I'm Pregnant, But I'm Not Posting My Ultrasound On Social Media
You’re scrolling through your Instagram feed when all of a sudden, you see it: a fuzzy black-and-white photo of something resembling a blob. You squint. Oh, wait. That’s a baby. The caption is always some variation of: “Introducing so-and-so, expected arrival later this fall!” The photo racks up tons and tons of likes and comments. But you can't help but wonder: is it adorable or is it... well... kind of annoying, in a way that's hard to put your finger on?
I will be the first to admit that I’m an active social media user and over-sharer. I Instagram just about everything from my morning coffee to my fluffy orange cat, and I’m not above making embarrassing statements on Twitter if it will result in a good laugh. Over-sharing just comes with the territory. But as much as I live my life online (and I have to, as a writer and editor), there are a few things that just seem like they should stay private, and an ultrasound is one of them. That's why, the moment I found out I was pregnant, I vowed that I wouldn't post my ultrasound on social media.
To be honest, my husband and I struggled over how we were going to announce our pregnancy on social media. Telling our friends and family was the easy part. We put our parents on speakerphone and casually asked them how they felt about being promoted to grandparents. And I told my best friend, who's getting married this summer, by informing her that I’d need a bigger size in my bridesmaid dress.
But when it came time to telling our Facebook and Instagram followers, that was the tricky part. Not announcing the pregnancy was never an option, at least not for me. With something so obvious happening to my body, I wanted to get it out in the open. Otherwise, it felt like I was harboring some kind of a secret.
An ultrasound represents my insides. I mean, that’s literally what it is.
Let’s be real: there’s a lot of pressure that goes along with the big social media reveal. A quick flip through Pinterest will make you think that it has to be done with kitschy calendars or tiny shoes (confession: we ended up doing both.) But as I Googled “cute pregnancy reveal ideas,” I never once entertained the idea of posting our ultrasound, for one simple reason: it felt too invasive and personal.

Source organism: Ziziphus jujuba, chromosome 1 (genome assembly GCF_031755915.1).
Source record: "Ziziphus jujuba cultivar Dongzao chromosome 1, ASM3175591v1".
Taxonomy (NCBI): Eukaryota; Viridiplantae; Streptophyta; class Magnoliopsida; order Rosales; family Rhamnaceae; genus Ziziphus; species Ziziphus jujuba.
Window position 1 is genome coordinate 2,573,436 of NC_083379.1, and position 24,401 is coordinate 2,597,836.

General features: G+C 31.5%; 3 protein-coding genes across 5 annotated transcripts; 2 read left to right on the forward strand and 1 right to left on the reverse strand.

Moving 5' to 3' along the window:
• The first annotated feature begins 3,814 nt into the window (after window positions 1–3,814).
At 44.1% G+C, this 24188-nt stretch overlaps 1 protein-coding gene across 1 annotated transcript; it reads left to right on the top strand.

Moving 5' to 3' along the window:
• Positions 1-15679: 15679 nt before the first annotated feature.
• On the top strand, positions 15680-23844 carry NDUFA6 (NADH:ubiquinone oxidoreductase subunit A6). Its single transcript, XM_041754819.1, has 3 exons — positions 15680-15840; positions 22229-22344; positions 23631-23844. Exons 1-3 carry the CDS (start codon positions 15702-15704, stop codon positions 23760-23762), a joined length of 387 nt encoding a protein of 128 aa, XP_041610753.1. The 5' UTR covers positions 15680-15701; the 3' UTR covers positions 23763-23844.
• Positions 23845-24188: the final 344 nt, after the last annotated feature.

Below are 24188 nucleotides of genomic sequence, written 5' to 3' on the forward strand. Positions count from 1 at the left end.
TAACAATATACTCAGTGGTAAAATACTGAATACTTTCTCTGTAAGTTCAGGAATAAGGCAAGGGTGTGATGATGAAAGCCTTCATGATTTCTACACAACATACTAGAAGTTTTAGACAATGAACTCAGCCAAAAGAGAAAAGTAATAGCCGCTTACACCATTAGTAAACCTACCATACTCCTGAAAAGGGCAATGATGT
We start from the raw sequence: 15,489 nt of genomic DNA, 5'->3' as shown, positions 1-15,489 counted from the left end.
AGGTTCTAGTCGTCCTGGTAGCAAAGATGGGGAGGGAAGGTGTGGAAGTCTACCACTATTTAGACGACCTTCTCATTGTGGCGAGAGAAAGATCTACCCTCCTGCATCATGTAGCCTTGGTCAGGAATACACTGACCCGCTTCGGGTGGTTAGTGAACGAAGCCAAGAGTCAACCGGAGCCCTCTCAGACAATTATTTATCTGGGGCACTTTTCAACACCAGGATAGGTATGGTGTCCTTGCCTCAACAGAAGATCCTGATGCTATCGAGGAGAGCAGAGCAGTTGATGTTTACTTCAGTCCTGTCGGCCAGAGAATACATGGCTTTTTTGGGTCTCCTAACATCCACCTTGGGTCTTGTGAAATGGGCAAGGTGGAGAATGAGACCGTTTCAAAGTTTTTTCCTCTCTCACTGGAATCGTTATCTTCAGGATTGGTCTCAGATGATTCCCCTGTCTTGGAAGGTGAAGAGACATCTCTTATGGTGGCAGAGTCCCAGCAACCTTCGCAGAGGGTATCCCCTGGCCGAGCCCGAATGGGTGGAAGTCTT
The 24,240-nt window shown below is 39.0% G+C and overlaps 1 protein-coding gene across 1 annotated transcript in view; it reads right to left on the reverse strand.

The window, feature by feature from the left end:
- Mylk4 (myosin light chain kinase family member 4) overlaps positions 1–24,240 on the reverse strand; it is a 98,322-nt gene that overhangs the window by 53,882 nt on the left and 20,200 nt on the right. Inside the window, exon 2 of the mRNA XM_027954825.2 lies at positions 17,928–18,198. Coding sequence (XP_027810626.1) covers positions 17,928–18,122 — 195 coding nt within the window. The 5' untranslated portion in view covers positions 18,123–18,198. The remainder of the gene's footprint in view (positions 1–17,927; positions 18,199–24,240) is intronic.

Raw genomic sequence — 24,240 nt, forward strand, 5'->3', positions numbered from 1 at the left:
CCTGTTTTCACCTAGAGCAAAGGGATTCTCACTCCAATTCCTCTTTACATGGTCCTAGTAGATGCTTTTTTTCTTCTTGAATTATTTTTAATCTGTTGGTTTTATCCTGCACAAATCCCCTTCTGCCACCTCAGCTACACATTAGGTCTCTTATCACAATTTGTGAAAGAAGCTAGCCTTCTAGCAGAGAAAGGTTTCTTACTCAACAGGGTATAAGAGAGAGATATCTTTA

To me, an ultrasound represents my insides. I mean, that’s literally what it is. It’s a photograph of what’s going on inside my uterus. In some ways, I’d rather pose nude than share a photo of my organs, because an ultrasound is as intimate and as internal as it gets. Sure, someone might analyze or judge the hell out of my naked body, but there’s another layer of intimacy that goes along with sharing what’s happening inside. And in a day and age when we’re literally putting everything online, shouldn’t some things stay between a close-knit inner circle of people who truly care?
I imagine that for women who desperately want to have a child but are struggling with getting pregnant, seeing a photo of someone else’s ultrasound might be like a knife right to the heart.
If we’re being honest with ourselves and each other, we have to admit that we don’t really care about 95% of the things we see on our feeds. In fact, as a society, we seem more annoyed by others’ status updates and life events than ever. Just look at how many people write articles calling out “obnoxious” social media behavior. And knowing just how judgmental I can be about things I see on my friends’ profiles, like “hashtag-blessed” status updates and “copy and paste” memes, I didn’t want our baby to be the inspiration for yet another eyeroll.
While it can be argued that baby announcement photos in general are annoying, there’s something a bit more raw and real about an ultrasound. It is photographic evidence that there is a human growing inside your belly. And I imagine that for women who desperately want to have a child but are struggling with getting pregnant, seeing a photo of someone else’s ultrasound might be like a knife right to the heart.
Furthermore, I don't want my unborn daughter’s social media footprint to begin before she’s even out of the womb. As a millennial, I am entirely in control of the images that exist of me online. Sure, there are some pretty awkward ones from my early days on Facebook, but at least they’ve all been posted or tagged with my consent. What if my daughter doesn’t want her fuzzy, black and white, blob-esque photo shared with every single one of my Facebook friends, most of whom I haven’t seen in over a decade? Sure, she hasn't been born yet, but one day, she’ll probably have an opinion about this.
At the end of the day, the decision to post an ultrasound photo is yours and yours alone, and I don't judge anyone else who chooses to do it. But it might be worth taking a moment to think about who sees your social media posts, and what their response might be. Sometimes, it's OK to keep some things reserved for your VIPs. Your friends and followers won’t mind. Honestly, they might even thank you for it.